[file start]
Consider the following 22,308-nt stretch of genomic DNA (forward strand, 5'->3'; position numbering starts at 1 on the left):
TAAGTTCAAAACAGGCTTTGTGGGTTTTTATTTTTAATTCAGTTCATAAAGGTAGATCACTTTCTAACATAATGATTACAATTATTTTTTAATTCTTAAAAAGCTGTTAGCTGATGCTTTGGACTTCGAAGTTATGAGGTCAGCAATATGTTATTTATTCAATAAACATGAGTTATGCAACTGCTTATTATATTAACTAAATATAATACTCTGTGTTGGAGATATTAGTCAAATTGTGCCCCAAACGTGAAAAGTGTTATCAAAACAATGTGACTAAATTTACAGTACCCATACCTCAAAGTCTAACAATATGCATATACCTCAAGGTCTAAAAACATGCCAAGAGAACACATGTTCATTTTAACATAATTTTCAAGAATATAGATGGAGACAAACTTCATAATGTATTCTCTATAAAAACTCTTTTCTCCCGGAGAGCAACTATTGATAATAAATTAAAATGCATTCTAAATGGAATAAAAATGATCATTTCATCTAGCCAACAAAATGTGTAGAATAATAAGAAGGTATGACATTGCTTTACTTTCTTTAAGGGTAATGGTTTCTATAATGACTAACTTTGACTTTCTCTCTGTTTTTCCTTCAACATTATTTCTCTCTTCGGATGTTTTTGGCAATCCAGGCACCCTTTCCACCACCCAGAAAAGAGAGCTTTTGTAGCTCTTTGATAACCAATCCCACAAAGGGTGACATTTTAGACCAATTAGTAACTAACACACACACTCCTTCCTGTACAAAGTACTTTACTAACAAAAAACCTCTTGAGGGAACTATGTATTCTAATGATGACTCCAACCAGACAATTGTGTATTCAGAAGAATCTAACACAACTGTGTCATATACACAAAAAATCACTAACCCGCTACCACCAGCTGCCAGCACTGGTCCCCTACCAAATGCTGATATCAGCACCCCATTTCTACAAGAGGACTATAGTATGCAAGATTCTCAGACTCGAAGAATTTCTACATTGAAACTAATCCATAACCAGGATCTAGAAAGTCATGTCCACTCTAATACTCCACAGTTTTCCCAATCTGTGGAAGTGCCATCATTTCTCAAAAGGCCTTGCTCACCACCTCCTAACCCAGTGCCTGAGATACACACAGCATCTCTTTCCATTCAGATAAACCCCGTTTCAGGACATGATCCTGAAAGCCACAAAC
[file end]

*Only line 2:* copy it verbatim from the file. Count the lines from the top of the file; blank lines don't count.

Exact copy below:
TAAGTTCAAAACAGGCTTTGTGGGTTTTTATTTTTAATTCAGTTCATAAAGGTAGATCACTTTCTAACATAATGATTACAATTATTTTTTAATTCTTAAAAAGCTGTTAGCTGATGCTTTGGACTTCGAAGTTATGAGGTCAGCAATATGTTATTTATTCAATAAACATGAGTTATGCAACTGCTTATTATATTAACTAAATATAATACTCTGTGTTGGAGATATTAGTCAAATTGTGCCCCAAACGTGAAAAGTGTTATCAAAACAATGTGACTAAATTTACAGTACCCATACCTCAAAGTCTAACAATATGCATATACCTCAAGGTCTAAAAACATGCCAAGAGAACACATGTTCATTTTAACATAATTTTCAAGAATATAGATGGAGACAAACTTCATAATGTATTCTCTATAAAAACTCTTTTCTCCCGGAGAGCAACTATTGATAATAAATTAAAATGCATTCTAAATGGAATAAAAATGATCATTTCATCTAGCCAACAAAATGTGTAGAATAATAAGAAGGTATGACATTGCTTTACTTTCTTTAAGGGTAATGGTTTCTATAATGACTAACTTTGACTTTCTCTCTGTTTTTCCTTCAACATTATTTCTCTCTTCGGATGTTTTTGGCAATCCAGGCACCCTTTCCACCACCCAGAAAAGAGAGCTTTTGTAGCTCTTTGATAACCAATCCCACAAAGGGTGACATTTTAGACCAATTAGTAACTAACACACACACTCCTTCCTGTACAAAGTACTTTACTAACAAAAAACCTCTTGAGGGAACTATGTATTCTAATGATGACTCCAACCAGACAATTGTGTATTCAGAAGAATCTAACACAACTGTGTCATATACACAAAAAATCACTAACCCGCTACCACCAGCTGCCAGCACTGGTCCCCTACCAAATGCTGATATCAGCACCCCATTTCTACAAGAGGACTATAGTATGCAAGATTCTCAGACTCGAAGAATTTCTACATTGAAACTAATCCATAACCAGGATCTAGAAAGTCATGTCCACTCTAATACTCCACAGTTTTCCCAATCTGTGGAAGTGCCATCATTTCTCAAAAGGCCTTGCTCACCACCTCCTAACCCAGTGCCTGAGATACACACAGCATCTCTTTCCATTCAGATAAACCCCGTTTCAGGACATGATCCTGAAAGCCACAAAC